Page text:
I know many do that daily from afar. From everything I’ve heard and refused to research further, TV ratings are great and radio can say the same. Sports talk shows have begun to acknowledge the longest running sports franchise in the town again (for better and for worse) and while the local newspaper would tell you that October baseball will be short-lived in C-Town, there are meaningful and entertaining baseball games left to be played while the team inches closer and closer to securing their first American League Central Division crown since 2007.
It’s a good time to be a Tribe fan. It’s a good time to be a Clevelander. We have just a little over one month of Major League Baseball left to be played, so try to enjoy it as much as you can while waiting for the NBA season to tip off to take away some of the sting of this most recent edition of the Browns’ rebuild in the no fun league.
The Indians are 87-63, a season-high tying 24 games above the .500 mark. They have won 50 times at home and there are just five more home dates before October hits. Progressive Field has had ten games draw more than 30,000 fans this season, with eight of those dates coming on Fridays and Saturdays (the other two being the home opener and July 4th). Weekday season highs cap off in the mid-20,000 range, courtesy of a handful of decently-attended July contests.
Shortly before 10 AM this morning, Curtis Danburg, Senior Director of Communications with the Indians, shared that just 12,000 seats had been sold for Wednesday’s middle game with the Kansas City Royals, approximately 12 hours after the Indians completed their MLB-leading eleventh walk-off of the year. The team’s magic number is reduced to six, its division lead holds firm at seven, and their ace Corey Kluber is on the mound in pursuit of some serious pitching hardware. The weather looks to be dry with temperatures at game time in the mid 70’s.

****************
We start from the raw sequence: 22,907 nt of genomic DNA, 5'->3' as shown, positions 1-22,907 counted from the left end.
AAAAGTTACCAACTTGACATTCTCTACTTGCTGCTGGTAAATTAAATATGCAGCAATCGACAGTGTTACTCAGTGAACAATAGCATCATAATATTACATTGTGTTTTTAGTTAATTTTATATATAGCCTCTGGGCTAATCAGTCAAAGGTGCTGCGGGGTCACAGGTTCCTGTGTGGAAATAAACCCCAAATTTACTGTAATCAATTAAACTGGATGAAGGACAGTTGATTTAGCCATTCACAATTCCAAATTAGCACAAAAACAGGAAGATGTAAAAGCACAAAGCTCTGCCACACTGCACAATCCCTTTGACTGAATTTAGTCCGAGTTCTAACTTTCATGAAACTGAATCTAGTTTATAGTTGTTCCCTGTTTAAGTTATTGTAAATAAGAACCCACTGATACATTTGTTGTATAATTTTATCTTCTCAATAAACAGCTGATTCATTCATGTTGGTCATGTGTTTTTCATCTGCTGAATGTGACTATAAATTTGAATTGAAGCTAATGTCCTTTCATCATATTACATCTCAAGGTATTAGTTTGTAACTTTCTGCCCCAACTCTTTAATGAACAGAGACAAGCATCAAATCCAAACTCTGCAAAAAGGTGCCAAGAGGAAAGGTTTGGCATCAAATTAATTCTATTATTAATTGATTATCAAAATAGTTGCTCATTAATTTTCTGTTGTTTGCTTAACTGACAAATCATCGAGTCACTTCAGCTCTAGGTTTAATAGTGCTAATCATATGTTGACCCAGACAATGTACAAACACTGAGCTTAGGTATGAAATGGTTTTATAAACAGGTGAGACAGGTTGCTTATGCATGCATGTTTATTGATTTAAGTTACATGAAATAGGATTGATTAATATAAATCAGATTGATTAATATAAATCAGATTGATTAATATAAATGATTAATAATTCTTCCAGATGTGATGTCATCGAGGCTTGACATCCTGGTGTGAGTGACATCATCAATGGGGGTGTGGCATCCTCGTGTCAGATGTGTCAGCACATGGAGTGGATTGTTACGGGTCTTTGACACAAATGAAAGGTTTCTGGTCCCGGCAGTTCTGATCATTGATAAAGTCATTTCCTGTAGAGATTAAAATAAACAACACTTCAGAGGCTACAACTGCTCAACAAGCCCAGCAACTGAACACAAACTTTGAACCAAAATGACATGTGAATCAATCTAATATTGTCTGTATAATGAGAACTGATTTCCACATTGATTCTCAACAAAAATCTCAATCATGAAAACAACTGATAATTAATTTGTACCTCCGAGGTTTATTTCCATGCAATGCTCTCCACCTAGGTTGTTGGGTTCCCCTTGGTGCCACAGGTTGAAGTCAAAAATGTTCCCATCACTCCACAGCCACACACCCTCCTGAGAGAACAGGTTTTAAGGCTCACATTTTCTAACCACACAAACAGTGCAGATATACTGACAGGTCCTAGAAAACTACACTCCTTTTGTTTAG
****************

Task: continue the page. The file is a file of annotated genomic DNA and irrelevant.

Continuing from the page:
The Indians deserves support, the kind that they can see and feel and hear. This club is built for now and built for the future. They’re an exciting and scrappy bunch. When a team has won eleven times in walk-off fashion, you know that on any given day, there is a chance to see something historic and memorable. After everything that they have fought to overcome this year – losing Michael Brantley, losing Danny Salazar twice, losing Carlos Carrasco twice, and in essence losing Yan Gomes twice, they have endured and persevered and managed to run off 110 days of first place baseball, including at least a tie for the top spot every day since June 4.